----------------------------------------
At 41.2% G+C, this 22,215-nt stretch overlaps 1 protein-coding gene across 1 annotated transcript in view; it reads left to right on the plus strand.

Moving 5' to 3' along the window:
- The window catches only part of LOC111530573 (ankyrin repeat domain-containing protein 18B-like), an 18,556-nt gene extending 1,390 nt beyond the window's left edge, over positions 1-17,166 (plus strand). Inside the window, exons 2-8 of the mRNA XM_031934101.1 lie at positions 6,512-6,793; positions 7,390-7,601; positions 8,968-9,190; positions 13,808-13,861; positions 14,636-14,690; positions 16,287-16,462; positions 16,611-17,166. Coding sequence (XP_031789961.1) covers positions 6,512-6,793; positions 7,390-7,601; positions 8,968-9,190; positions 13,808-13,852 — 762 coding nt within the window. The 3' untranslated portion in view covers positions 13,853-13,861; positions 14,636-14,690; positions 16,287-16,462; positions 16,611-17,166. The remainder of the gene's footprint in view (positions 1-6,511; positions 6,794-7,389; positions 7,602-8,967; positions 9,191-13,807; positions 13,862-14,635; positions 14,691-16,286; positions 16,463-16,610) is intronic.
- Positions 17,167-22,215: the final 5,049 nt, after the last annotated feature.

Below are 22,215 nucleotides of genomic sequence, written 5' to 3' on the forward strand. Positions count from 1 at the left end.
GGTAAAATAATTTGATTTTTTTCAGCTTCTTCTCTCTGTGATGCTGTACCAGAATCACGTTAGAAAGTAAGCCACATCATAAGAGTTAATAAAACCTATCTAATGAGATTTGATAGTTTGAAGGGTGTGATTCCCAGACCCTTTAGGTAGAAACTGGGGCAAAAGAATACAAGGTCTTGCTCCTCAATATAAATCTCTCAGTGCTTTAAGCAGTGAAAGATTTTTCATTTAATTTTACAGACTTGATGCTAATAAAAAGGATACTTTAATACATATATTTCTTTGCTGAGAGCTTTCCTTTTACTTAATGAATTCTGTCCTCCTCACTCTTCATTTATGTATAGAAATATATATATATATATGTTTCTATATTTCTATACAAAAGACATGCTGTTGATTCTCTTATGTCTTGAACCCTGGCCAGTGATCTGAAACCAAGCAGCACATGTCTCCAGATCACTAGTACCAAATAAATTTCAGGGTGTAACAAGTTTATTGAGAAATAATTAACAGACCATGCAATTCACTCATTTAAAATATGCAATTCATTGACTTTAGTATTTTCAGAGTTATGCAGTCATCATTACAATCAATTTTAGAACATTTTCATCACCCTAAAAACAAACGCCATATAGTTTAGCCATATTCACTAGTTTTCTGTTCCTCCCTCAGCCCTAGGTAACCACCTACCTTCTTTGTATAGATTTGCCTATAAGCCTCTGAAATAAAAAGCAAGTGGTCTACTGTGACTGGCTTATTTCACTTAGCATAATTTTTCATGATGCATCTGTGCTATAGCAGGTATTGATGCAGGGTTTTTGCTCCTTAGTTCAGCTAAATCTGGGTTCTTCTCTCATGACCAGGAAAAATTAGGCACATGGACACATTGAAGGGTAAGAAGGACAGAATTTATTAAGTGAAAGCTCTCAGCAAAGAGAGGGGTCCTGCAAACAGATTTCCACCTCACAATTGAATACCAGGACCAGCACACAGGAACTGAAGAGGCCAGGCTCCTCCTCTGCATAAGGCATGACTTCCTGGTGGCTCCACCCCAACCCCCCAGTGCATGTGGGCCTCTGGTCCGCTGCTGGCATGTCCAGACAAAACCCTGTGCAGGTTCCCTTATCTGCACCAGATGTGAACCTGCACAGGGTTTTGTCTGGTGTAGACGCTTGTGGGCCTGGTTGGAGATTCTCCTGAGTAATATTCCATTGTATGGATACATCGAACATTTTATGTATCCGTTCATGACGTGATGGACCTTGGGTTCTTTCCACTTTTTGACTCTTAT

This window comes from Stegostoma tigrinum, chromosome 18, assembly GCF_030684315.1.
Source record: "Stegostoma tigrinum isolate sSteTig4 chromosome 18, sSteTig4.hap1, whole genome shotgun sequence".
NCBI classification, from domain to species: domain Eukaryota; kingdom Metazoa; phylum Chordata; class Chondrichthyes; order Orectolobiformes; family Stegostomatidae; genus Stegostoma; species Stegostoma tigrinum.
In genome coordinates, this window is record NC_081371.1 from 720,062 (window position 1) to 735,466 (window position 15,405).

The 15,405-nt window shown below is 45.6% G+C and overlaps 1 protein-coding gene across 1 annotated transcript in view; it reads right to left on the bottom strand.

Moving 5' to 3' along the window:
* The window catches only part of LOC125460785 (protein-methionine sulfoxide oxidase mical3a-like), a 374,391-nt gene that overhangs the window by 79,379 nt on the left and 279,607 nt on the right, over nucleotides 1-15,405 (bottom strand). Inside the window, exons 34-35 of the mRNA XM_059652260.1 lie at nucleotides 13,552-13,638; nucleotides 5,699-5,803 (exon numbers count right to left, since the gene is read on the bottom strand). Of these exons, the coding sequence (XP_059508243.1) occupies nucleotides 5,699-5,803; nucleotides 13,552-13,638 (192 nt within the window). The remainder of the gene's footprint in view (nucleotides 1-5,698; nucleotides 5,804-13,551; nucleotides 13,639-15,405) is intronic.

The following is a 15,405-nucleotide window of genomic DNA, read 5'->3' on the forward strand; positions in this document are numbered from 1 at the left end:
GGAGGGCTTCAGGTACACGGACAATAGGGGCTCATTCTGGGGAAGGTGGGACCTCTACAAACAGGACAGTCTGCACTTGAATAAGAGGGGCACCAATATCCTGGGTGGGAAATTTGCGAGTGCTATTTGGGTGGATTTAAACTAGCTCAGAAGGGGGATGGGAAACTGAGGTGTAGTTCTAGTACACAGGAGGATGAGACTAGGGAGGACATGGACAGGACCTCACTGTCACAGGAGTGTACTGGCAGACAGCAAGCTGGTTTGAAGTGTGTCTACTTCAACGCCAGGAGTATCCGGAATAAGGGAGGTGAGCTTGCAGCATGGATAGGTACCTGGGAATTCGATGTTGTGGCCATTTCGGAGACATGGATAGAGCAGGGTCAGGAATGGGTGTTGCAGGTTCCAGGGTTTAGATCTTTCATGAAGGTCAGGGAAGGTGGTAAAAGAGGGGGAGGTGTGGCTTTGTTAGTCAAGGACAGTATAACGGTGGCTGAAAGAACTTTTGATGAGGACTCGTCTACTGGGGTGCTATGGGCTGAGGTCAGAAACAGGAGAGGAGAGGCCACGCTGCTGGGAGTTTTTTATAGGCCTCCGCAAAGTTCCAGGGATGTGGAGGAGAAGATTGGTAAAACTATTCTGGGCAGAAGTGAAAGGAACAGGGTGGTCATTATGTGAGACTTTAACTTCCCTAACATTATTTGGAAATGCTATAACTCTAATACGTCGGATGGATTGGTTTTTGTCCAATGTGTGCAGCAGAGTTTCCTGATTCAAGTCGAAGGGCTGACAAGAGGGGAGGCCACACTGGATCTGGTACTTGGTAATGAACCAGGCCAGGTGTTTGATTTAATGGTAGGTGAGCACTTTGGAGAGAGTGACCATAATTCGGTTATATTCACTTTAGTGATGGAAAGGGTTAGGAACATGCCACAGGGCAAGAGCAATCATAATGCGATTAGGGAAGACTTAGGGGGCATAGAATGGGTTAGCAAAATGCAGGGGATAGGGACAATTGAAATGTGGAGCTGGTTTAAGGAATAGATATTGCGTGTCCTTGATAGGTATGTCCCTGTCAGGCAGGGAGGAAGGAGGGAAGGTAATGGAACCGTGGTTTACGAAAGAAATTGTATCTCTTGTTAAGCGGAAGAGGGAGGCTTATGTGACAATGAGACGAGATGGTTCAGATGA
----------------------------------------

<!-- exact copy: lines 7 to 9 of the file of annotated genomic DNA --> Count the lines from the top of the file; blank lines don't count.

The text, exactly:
This window comes from Stegostoma tigrinum, chromosome 18, assembly GCF_030684315.1.
Source record: "Stegostoma tigrinum isolate sSteTig4 chromosome 18, sSteTig4.hap1, whole genome shotgun sequence".
NCBI classification, from domain to species: domain Eukaryota; kingdom Metazoa; phylum Chordata; class Chondrichthyes; order Orectolobiformes; family Stegostomatidae; genus Stegostoma; species Stegostoma tigrinum.